Why did the Chinese empire last for so long?

But once I started to think about it, it’s hard to put it off my mind. Of course, this is an open-ended question.  Recently I’ve been reading The Gain and Loss of Chinese Political Affairs In All The Past Dynasties (中国历代政治得失) by Mu Chien (钱穆). The book has sparkled some thoughts for me that I think worth noting down for future reference on this topic.

The United States started off with democracy. But this does not mean that democracy is the best path to lead them to economic prosperity and wellbeing of people. Rather, the U.S. was constructed based on the democracy ideal.

China, on the other hand, has always been criticized for the autocracy of government and lack of property rights protection. Still the case for now. But we should note that China didn’t start off from some kind of ideal. Its history traced down the Yangtse River and Huang River. The variety (and perhaps high frequency of changes in the ancient times) of China’s territory has determined that an ideal was simply not enough to sustain it.

Culture and education has been greatly manipulated by the emperors to promote their interests. For example, the Confucius philosophy of kindness and cast within family and among society members has been proliferated by various emperors in the Chinese history that the mindset of obedience has been ingrained in Chinese people’s heart.

The Chinese autocracy in the ancient times did give some autonomy to the people. In different dynasties the emperor take different measures to protect people’s core interests and make them satisfied so that they won’t rebel. Low taxes were often used. In early Tang, a rather liberal view towards commercial activities was adopted and foreign trade also surged. At times the mechanism failed, or the emperor weren’t working hard enough to maintain this delicate equilibrium, then rebellion took place and a new leader took over the place.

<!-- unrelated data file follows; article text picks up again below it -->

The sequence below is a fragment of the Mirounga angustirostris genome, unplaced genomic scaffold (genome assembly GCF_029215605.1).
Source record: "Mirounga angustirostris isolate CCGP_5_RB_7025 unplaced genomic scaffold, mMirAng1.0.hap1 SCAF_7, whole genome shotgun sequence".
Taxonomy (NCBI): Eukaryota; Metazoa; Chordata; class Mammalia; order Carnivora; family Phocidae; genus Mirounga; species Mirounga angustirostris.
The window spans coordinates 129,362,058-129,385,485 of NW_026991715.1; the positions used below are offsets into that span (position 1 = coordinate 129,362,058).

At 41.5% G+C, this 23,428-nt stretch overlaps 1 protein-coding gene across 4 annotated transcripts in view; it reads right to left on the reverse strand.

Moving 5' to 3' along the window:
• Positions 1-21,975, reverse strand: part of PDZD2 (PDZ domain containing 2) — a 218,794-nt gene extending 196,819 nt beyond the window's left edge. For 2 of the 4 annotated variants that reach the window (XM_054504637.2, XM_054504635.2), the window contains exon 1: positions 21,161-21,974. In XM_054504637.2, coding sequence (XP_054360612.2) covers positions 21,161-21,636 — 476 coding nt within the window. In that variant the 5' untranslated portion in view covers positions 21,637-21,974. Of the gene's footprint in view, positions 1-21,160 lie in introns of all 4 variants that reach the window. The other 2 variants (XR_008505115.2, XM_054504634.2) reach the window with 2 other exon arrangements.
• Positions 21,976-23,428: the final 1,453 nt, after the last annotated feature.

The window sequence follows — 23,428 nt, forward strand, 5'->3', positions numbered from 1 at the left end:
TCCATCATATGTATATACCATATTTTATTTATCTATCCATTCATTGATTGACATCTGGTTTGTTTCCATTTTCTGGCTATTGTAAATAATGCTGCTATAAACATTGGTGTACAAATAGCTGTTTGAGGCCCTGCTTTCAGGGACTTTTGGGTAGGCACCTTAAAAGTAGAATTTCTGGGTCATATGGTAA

But it’s peculiar to think about why the autocracy can be in place for several thousand of years, and still affecting contemporary Chinese society. By far I think the following facts might be relevant:

1. In China, the allocation of land and arrangement of taxes greatly affected the composition of Chinese society and the behavior of different classes, e.g. the equal land scheme in Tang and its break-down.

2. There was voting for bureaucracy but no full democracy was given. Examinations were mixed with voting as the mechanism to select officials.

3. The (local) power at the boundary of the empire was as important as its central power. Enough centrifugal power would eventually lead to the failure of the existing dynasty.

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